The Art of Saying Thank You

As we all know, books don’t just happen to appear from thin air.  Behind any good author is a support team, equally excited about the dream of publication. They are ones who lend their support, knowledge, time and understanding–the closer ones who make sacrifices and allotments so the author can simply write without worry and distraction.  Thanking those people, the ones who don’t appear on the cover in bolded font and get all the credit, is an honor.

I’ll admit that I don’t always read the thank you pages in the back of a book.  Shame on me, I know those people are important.

But now that I’m tasked with figuring out who was vital in making this book come to life, it’s a whole new game.  There are so many people who deserve credit.  It should be simple … it’s just, after all, an open letter to all the people you have been thanking along the way.  But, it’s not.

How many times, in an award show, has an actor or actress taken the stage to accept an award only to get flustered and forget their husband or producer?  It happens.  It’s human error.  But, it matters.  Although there are no lights and flashbulbs as you put into words your gratitude … leaving someone out might still sting.

I found an amazing “how-to” page that I wanted shed light on who should be thanked.  The credit for the following belongs to


Writing the Acknowledgment:

Follow the steps below to write your book acknowledgment:

Step 1:  Make out a list of who you want to thank and why.  You can do this by hand or write it on the computer.  Print it out so you can examine it.

Step 2:  Take a look at your list.  Is it really long?  You can expect to have one page to work with.  Most book acknowledgments are one paragraph to half a page in length.  Any longer and readers will lose interest.

Step 3:  Consider whether the book will lend itself to a series.  If it does, you can break up your acknowledgment in to sections.  You could thank your family with the first book, friends with the second, and other helpers with the third.

Step 4:  Trim down your list until it fits in half a page or less.  This includes the entire acknowledgment and not just the names of the individuals.

Step 5:  Write a rough draft of the acknowledgment. Make sure you write why you are thankful to the person.  Don’t say, “I want to thank my wife”.  Rather say, “My sweet wife Gillian was so patient with my late nights, and I want to thank her for her faithful support in writing this book.”  You want the person to know that you are thankful and why.  A simple “thanks” is not enough.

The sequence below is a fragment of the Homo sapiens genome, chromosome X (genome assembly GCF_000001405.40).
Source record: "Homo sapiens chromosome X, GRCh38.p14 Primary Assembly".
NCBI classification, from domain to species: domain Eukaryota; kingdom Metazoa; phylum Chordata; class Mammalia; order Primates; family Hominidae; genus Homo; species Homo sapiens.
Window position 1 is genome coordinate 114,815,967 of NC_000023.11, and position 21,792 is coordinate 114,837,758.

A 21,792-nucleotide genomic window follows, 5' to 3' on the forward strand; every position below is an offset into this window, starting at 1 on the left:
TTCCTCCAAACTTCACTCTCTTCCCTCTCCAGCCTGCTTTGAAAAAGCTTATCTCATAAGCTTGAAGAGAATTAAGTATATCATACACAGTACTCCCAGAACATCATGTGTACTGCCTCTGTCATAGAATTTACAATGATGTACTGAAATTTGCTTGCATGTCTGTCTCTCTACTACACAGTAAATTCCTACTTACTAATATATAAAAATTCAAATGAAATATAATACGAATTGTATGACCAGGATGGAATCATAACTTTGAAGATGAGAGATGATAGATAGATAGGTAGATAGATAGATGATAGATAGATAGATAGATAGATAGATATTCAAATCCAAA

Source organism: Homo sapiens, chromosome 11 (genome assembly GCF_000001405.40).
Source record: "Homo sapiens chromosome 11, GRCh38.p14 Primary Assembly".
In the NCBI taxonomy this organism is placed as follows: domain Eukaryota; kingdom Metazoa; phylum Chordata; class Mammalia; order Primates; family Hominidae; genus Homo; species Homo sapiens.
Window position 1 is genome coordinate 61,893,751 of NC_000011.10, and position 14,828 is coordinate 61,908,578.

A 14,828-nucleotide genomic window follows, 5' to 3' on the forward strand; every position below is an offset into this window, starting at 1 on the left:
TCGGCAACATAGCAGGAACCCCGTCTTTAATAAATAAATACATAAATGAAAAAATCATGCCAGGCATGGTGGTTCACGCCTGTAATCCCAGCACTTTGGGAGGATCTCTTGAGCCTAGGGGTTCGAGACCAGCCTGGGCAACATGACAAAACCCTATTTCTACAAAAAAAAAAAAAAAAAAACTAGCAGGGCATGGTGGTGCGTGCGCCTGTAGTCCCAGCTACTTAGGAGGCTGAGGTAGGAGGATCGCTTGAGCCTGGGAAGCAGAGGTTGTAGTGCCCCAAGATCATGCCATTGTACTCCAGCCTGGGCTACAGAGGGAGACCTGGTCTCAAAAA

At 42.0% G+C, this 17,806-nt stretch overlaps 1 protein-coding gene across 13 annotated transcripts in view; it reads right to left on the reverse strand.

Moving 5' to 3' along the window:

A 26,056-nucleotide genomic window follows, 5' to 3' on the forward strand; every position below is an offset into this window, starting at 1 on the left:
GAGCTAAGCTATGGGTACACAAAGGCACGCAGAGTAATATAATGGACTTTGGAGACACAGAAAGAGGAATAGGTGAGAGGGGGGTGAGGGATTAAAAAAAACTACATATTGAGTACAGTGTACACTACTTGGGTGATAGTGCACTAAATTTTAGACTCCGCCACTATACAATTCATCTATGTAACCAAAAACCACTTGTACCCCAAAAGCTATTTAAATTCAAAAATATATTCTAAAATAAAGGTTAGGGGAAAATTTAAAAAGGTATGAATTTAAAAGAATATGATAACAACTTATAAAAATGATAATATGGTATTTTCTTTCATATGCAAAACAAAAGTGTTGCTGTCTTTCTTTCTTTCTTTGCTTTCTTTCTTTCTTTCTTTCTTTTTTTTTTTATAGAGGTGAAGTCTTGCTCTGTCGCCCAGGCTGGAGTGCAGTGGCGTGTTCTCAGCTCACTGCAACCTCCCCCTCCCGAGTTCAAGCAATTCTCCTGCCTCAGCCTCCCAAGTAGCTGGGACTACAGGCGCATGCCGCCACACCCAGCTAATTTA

Step 6:  Have an unbiased individual review your acknowledgment.  Have them give you suggestions as to how you can make it better.  Is there anything they think that can be omitted?  Take their ideas to heart. It could very well make your book acknowledgment much more exciting.

Step 7:  Re-write your book acknowledgement using the suggestions you received.  Fix any grammatical errors.

Step 8:  Proof read the acknowledgment.

Step 9:  Type the acknowledgment up and save it.  Make sure that the acknowledgment is written using the same font size and color as the rest of the book.  You don’t want it to look out-of-place.

Step 10:  Add the book acknowledgment page to your book and submit it to your publisher.


Good advice, I believe, and a nice templet for making sure you — as the author — continue to dot the “i” and cross the “t” in the home stretch.



All Your Eggs, One Basket Only — Amazon Continues To Muscle The Market

Right now, the hot topic seems to be Amazon’s continual push to become the absolute end-all-be-all of the publishing world … especially when it comes successful independents.

On the forum I frequent an author recently posted about a deal with Amazon she’s been offered.  An exclusive deal where she would agree to not list her books on any other site — no B&N, no Kobo, no ePub, no iTunes — and in return for her sacrifice, Amazon would help boost her sales with special help, the kind only Amazon can offer.

The author, who also happens to be wildly successful, made note that nearly 80% of her sales happen to come from Amazon … with the other sites coming together to create the lagging 20%.  For her, it makes perfect sense.  Amazon is her readership … that’s where people find her and fall in love.  Taking the deal is simply good business … even if it means giving up the 20% in the other realms, Amazon’s muscle will probably more than make up for that on their end for her willingness.

The details of this deal remain super secret, Amazon is contacting authors privately to discuss the inner workings of their proposal, so the exact terms are unknown and they are asking those approached to keep quiet until a later date … but the floating conversation seems to swirl around the fact that signing on doesn’t mean forever and always, giving authors the back door if they ever need to escape.